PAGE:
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Norwegian data centres - sustainable, digital powerhouses

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4 Norway as a data centre location

The Government wants Norway to exploit the opportunities that data presents for increased value creation, more jobs throughout the country and an efficient public sector.

4.1 Security in Norwegian data centres

Norwegian data centres play a key role in the digitalisation of Norway, and support digital services that are increasingly important for society. Adequate security in complex digital value chains is therefore a priority, in Norway as well as in the EU and the rest of the world. In order to succeed in the Norwegian and international markets, Norwegian data centres must therefore be able to document adequate security over time. The security of Norwegian data centres is a key competition parameter.

Digital infrastructures and systems are becoming increasingly complex, extensive and integrated. Dependency and vulnerability are created across fields, sectors and countries. Digital services are expected to be available at all times. Successful digitalisation also means that the solutions comply with requirements for security and data protection, and that we have confidence in digital solutions functioning as intended.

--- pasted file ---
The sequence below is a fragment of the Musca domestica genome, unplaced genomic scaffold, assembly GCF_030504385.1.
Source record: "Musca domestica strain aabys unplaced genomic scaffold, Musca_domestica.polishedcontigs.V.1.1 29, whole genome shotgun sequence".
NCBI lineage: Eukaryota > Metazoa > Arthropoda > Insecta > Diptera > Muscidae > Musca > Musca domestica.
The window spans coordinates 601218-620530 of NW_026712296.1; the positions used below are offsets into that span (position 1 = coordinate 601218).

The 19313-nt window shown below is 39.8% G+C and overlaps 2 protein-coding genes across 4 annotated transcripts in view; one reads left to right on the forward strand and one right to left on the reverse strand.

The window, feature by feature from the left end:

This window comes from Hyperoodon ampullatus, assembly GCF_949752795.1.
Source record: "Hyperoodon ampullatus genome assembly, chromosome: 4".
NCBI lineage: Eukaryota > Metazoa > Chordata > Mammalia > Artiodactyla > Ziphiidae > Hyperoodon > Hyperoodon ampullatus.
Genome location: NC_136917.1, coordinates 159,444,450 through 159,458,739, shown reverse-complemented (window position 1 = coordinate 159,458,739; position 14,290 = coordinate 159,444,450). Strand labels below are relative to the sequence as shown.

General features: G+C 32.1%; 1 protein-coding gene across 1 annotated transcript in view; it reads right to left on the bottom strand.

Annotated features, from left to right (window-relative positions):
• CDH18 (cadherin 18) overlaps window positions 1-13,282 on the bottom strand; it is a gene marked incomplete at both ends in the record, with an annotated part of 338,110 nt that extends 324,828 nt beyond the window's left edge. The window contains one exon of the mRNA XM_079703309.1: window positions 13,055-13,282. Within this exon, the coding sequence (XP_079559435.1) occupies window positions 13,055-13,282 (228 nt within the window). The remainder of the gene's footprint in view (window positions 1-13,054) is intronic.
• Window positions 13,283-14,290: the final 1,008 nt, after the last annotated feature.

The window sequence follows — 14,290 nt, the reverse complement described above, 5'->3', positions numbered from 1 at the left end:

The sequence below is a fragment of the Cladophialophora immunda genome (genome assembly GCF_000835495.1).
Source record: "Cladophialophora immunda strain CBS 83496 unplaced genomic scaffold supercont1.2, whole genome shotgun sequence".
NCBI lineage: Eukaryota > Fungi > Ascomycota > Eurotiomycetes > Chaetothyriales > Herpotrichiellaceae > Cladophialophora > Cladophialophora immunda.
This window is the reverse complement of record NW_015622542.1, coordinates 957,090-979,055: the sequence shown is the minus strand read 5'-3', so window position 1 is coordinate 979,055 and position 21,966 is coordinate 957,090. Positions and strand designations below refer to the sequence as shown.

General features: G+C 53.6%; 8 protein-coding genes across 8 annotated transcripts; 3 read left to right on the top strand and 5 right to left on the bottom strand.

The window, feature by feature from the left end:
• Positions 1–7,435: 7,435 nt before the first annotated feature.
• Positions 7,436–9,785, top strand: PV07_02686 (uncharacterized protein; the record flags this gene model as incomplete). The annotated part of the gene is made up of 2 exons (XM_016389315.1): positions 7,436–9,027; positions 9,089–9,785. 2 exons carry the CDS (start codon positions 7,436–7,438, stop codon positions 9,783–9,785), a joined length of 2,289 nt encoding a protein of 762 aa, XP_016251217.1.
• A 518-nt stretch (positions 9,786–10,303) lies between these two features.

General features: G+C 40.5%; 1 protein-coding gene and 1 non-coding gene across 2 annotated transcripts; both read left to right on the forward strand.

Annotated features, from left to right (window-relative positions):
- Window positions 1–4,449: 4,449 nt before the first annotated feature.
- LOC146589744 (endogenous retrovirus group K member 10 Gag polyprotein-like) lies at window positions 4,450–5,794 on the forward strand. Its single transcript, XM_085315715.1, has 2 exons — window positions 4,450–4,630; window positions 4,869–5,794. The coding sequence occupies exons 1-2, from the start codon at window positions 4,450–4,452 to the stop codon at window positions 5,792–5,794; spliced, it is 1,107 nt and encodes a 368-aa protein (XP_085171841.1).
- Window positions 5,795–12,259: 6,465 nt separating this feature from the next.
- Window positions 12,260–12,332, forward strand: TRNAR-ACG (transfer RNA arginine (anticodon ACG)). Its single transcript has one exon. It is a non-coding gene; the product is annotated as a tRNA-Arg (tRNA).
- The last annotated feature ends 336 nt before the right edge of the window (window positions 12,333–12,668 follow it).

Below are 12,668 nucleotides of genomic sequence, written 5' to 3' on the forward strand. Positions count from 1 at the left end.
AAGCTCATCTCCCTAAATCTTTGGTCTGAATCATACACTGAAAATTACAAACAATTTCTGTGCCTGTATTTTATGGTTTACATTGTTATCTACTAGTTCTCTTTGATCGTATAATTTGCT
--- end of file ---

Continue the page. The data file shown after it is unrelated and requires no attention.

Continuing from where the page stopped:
One of Basefarm’s two data centres outside Oslo

One of Basefarm’s two data centres outside Oslo

Source: Basefarm

4.1.1 Increased domestic market potential for Norwegian data centres

Data centres whose services are located in Norway can be used for societally crucial functions and sensitive information systems to a greater extent than those that are located abroad.

In its report on the digital risk profile (Helhetlig digitalt risikobilde 2020), the Norwegian National Security Authority (NSM) highlights issues associated with using cloud services located abroad, especially for services and functions that are critical to society.

Cloud services delivered from and with infrastructure in Norway will make a positive contribution, since this can help safeguard national autonomy and protect sensitive systems and information. The Security Act and appurtenant regulations lay down requirements for certain types of data to be stored and processed in Norway. Services that need especially short response times (edge data centres) will also create a market for data centre services located in Norway.